previous next
[58] For no sooner had Phrastor got up from that sickness and recovered his health and was fairly well, than he took to wife according to the laws an Athenian woman, the legitimate daughter of Satyrus, of Melitê, and the sister of Diphilus. Let this, therefore, be a proof to you that he took back the child, not willingly, but forced by his sickness, by his childless condition, by the care shown by these women in nursing him, and by the enmity which he felt toward his own relatives, and his wish that they should not inherit his property, if anything should happen to him. This will be proved to you even more clearly by what followed.

Creative Commons License
This work is licensed under a Creative Commons Attribution-ShareAlike 3.0 United States License.

An XML version of this text is available for download, with the additional restriction that you offer Perseus any modifications you make. Perseus provides credit for all accepted changes, storing new additions in a versioning system.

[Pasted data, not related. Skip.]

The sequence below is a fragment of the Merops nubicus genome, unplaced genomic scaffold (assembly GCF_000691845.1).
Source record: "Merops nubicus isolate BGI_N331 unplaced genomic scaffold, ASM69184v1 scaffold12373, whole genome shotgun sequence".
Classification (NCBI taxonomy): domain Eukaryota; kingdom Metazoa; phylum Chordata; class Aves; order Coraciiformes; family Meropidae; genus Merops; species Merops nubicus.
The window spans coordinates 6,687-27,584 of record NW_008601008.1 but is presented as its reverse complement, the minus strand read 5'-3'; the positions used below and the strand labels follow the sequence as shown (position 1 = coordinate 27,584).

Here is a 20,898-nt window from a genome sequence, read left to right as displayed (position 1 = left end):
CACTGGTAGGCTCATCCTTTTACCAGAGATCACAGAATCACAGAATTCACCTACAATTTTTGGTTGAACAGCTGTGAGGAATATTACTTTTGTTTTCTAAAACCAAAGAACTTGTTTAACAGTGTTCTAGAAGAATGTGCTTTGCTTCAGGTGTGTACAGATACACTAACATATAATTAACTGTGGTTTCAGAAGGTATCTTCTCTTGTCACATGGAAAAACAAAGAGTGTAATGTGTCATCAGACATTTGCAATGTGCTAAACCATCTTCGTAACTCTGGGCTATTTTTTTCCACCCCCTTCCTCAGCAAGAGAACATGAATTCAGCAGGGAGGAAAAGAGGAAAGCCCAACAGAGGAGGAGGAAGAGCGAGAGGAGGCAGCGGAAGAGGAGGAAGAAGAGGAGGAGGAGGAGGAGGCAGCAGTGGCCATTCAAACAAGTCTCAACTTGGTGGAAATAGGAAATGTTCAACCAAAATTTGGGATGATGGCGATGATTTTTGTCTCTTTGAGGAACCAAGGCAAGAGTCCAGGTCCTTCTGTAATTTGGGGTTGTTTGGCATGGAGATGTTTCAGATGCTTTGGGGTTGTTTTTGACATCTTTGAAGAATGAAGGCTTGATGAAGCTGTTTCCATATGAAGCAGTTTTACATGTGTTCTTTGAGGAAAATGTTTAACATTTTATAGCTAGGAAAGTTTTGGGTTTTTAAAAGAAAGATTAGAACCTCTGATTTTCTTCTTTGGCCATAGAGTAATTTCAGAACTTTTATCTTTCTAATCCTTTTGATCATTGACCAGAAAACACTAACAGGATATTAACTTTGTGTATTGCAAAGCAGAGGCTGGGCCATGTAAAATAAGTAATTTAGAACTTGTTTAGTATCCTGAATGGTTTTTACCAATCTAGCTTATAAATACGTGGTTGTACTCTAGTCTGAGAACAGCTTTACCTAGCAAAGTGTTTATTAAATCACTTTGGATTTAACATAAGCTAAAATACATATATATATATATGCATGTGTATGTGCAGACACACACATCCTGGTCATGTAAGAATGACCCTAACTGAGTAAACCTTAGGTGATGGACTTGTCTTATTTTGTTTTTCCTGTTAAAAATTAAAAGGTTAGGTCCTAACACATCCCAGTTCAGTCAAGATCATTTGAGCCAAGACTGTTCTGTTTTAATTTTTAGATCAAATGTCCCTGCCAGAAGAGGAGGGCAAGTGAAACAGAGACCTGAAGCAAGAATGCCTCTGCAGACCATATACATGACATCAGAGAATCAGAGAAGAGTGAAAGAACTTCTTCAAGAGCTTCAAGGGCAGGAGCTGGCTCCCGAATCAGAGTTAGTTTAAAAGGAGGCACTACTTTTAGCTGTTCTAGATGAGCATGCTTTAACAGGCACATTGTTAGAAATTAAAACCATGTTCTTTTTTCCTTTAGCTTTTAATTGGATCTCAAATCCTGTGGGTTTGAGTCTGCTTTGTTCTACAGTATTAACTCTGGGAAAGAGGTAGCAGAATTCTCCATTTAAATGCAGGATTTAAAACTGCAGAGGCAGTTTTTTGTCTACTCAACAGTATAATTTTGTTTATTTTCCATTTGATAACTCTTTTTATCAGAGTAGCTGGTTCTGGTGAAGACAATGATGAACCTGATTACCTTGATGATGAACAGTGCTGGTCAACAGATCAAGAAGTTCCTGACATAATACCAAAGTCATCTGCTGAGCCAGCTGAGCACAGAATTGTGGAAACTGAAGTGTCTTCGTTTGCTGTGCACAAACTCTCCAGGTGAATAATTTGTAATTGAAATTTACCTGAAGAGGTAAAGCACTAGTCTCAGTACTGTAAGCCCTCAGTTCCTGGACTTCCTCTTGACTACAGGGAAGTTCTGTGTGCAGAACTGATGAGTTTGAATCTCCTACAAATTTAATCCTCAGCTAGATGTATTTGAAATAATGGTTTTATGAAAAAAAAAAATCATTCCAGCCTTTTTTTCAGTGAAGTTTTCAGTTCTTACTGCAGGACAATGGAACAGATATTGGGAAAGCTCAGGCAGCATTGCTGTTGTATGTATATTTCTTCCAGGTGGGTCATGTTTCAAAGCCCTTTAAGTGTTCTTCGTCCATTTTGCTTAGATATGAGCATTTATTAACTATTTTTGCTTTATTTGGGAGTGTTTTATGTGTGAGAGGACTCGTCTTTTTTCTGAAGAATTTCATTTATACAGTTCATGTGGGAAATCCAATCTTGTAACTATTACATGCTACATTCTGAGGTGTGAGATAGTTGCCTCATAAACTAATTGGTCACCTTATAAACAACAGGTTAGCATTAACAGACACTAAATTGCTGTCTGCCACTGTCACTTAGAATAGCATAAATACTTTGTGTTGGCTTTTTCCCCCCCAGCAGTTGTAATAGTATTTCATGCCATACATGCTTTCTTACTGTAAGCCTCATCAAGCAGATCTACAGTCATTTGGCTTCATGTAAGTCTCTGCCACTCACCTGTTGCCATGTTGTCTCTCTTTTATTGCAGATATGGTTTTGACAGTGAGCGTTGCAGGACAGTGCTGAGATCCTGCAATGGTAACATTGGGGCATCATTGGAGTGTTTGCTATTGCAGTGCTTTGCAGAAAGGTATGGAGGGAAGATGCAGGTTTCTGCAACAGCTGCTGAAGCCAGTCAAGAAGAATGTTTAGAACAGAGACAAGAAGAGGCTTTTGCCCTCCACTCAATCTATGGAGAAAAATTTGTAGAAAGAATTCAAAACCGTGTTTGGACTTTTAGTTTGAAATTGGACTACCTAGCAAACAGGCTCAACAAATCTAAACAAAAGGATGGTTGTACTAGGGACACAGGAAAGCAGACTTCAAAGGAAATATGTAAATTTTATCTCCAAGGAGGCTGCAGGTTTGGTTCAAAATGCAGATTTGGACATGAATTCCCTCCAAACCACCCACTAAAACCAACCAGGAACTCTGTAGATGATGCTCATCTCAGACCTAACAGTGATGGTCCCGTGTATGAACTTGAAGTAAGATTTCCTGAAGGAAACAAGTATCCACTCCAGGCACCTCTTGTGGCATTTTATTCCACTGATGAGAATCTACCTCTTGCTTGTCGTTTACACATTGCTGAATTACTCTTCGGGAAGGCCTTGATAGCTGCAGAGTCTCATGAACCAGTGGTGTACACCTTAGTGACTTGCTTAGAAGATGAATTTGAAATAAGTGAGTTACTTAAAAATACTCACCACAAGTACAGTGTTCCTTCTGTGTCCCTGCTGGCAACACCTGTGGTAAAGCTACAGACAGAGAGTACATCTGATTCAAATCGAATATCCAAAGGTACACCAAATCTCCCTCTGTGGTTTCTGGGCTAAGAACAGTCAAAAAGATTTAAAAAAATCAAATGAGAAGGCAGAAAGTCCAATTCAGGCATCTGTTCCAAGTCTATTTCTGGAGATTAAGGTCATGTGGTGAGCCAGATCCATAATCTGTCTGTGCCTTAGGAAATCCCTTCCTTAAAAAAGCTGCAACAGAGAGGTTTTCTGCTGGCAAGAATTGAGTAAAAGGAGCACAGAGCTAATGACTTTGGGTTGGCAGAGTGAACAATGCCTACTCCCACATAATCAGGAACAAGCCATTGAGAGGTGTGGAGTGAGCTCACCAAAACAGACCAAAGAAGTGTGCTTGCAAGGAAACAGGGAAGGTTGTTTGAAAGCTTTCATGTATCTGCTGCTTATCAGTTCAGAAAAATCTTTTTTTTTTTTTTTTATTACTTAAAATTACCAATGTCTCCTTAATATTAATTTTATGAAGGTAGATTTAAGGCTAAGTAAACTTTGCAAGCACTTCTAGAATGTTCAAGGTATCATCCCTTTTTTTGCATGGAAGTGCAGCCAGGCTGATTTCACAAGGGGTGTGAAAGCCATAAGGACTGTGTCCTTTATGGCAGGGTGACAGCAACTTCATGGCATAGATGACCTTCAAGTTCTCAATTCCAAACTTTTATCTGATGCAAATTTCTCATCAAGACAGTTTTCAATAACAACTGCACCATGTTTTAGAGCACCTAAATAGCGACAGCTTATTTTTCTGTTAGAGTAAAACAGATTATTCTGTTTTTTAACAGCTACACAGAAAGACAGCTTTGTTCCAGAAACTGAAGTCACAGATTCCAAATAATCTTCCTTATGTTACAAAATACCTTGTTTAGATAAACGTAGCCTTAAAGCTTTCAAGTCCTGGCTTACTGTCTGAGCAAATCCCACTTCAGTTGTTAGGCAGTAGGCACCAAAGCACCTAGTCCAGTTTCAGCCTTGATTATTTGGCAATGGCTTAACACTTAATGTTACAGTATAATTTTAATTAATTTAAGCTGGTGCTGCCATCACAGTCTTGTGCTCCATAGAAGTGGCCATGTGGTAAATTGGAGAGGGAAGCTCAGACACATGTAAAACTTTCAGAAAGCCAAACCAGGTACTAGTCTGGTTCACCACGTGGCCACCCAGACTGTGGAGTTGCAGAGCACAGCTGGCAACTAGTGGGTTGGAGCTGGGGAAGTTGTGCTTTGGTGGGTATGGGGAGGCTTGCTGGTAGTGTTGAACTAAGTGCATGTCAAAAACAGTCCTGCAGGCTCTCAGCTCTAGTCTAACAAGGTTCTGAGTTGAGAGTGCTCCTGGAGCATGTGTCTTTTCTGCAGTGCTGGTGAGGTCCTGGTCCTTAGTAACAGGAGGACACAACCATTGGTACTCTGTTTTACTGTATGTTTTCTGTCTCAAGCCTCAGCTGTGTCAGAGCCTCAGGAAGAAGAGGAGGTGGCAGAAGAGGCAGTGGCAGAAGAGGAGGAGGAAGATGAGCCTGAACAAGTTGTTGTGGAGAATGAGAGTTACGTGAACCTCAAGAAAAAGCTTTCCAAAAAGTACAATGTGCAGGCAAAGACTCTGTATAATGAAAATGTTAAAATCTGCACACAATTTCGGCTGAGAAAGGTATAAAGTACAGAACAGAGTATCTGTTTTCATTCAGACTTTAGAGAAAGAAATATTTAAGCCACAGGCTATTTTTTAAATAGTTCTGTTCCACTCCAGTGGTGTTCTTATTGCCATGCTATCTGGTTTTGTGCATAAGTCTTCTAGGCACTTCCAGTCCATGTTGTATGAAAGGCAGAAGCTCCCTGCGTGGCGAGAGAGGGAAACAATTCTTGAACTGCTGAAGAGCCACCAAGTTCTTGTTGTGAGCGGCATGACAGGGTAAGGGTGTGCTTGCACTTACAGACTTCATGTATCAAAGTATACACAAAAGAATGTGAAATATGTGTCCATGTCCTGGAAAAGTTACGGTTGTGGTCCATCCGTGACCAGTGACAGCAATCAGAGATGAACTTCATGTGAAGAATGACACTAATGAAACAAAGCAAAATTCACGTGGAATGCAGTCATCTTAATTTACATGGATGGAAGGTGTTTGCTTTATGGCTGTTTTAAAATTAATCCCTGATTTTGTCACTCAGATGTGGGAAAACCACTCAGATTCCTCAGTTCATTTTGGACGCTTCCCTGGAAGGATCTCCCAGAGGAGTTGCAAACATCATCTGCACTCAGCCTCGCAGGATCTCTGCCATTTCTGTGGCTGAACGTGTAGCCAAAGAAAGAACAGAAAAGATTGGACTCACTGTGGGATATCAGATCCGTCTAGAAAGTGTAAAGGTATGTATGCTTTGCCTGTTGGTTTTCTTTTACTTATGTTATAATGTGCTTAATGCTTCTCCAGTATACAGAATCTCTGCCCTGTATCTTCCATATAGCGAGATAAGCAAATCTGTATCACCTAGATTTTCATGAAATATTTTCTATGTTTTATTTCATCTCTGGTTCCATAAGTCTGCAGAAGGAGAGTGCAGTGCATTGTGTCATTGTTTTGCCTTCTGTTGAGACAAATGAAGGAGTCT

load focus Greek (1931)
hide Places (automatically extracted)

View a map of the most frequently mentioned places in this document.

Download Pleiades ancient places geospacial dataset for this text.

hide References (1 total)
hide Display Preferences
Greek Display:
Arabic Display:
View by Default:
Browse Bar: